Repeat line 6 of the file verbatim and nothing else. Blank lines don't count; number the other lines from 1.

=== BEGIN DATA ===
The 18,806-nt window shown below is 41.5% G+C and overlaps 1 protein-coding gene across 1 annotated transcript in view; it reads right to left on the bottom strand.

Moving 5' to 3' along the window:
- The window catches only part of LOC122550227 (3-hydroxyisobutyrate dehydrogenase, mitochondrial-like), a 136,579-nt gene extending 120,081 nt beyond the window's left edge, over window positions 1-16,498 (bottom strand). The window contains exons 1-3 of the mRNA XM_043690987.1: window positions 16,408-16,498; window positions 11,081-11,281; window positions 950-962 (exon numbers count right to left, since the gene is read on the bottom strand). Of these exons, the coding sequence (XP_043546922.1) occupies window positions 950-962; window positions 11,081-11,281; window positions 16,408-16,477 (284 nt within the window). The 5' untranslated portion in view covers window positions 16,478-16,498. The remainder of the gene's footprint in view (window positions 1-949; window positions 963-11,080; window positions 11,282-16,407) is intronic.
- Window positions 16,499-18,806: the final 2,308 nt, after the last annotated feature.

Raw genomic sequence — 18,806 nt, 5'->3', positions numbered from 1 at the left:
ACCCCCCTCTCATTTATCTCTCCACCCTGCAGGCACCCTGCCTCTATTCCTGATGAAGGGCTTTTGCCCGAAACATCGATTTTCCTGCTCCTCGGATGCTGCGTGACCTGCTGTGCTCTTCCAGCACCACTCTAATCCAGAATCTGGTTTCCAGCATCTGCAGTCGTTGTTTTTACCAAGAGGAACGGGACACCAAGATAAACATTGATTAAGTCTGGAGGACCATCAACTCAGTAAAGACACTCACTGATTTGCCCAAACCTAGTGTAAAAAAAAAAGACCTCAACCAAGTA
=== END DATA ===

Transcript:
ACCCCCCTCTCATTTATCTCTCCACCCTGCAGGCACCCTGCCTCTATTCCTGATGAAGGGCTTTTGCCCGAAACATCGATTTTCCTGCTCCTCGGATGCTGCGTGACCTGCTGTGCTCTTCCAGCACCACTCTAATCCAGAATCTGGTTTCCAGCATCTGCAGTCGTTGTTTTTACCAAGAGGAACGGGACACCAAGATAAACATTGATTAAGTCTGGAGGACCATCAACTCAGTAAAGACACTCACTGATTTGCCCAAACCTAGTGTAAAAAAAAAAGACCTCAACCAAGTA